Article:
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A Letter from the Publisher - Issue 115

Issue 115

By John K. Hanson, Jr.

John K. Hanson, Jr., publisher,
Maine Boats, Homes & Harbors, Inc.
Photo by Jeff Scher
Rockland, Maine

Relishing the Rides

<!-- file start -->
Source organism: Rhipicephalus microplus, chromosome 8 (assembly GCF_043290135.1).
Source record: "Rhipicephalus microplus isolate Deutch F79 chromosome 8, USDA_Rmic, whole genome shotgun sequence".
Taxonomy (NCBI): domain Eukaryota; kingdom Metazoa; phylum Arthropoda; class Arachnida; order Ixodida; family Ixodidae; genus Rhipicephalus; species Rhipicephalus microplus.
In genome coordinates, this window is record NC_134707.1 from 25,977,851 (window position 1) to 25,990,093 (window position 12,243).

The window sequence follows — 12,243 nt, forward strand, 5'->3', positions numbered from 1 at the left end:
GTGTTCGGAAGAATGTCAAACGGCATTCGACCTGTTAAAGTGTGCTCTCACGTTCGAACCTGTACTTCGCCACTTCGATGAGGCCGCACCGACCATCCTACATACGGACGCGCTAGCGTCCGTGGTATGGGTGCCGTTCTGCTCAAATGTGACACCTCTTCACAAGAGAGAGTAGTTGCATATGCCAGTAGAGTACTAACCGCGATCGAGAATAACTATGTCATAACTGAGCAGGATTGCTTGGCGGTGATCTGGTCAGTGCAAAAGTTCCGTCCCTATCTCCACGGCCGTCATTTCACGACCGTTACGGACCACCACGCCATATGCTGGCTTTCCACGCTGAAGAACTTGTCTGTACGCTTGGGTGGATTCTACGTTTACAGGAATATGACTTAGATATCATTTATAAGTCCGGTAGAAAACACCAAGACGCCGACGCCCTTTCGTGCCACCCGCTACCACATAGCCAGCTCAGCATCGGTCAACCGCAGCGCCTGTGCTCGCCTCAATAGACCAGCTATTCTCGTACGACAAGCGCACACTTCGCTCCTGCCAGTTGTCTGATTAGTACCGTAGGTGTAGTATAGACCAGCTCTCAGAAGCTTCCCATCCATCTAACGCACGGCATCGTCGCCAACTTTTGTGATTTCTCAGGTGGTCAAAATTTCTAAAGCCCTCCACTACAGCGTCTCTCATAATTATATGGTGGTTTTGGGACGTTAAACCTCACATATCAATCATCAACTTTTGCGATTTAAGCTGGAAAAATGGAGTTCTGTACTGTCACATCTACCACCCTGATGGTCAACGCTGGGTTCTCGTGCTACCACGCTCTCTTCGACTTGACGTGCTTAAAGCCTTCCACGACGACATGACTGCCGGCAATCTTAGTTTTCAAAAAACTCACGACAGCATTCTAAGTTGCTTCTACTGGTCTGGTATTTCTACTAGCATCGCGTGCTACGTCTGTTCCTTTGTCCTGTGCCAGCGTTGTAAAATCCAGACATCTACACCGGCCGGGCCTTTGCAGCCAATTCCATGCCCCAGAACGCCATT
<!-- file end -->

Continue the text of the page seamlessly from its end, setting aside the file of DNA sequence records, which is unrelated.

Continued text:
When one leads a boat-besotted life, as I do, one relishes the variety—yes, and sometimes the extremes—of the rides. Take the other day, when my colleague Jamie Bloomquist and I joined the good folks of Sabre Yachts at DiMillo’s Marina in Portland for a sea-trial of their brand-new Sabre 48. Besides being gorgeous, this boat is a technological marvel, certainly befitting the moniker “state of the art.” It was a glorious early spring day and the trip around Portland Harbor was spectacular. As it was a Friday, Jamie and I decided it would be wise to head east as soon after lunch as possible to avoid the traffic. And, if we got back to town early enough, perhaps we could go to the lake and check out the camp. And, if we had time before we had to get home, just maybe, we could check out the old tin canoe and the three-horse. See if the outboard would work. If we had time. Just so happens that we did have time. The camp looked good. The canoe, entering its 52nd year, looked good. The motor had fuel. With only one wet foot, we managed to launch the boat, bolt on the engine, and, with five pulls of the starter cord, get underway. Now this engine is very special to me. I bought it with money from my First Communion and my paper route. It was a used Evinrude Lightwin 3 then, and that was 53 years ago. It was not a technological marvel even when it was new—no neutral, no mechanical reverse (but it could be spun 360 degrees). But back then it started and it ran, and then three years ago my son Jack started it and it ran, just as I had half a century previously. I will remember the glorious afternoon ride in the tin canoe just as much as the glorious morning in the Sabre 48. It’s all part of a life in boats.

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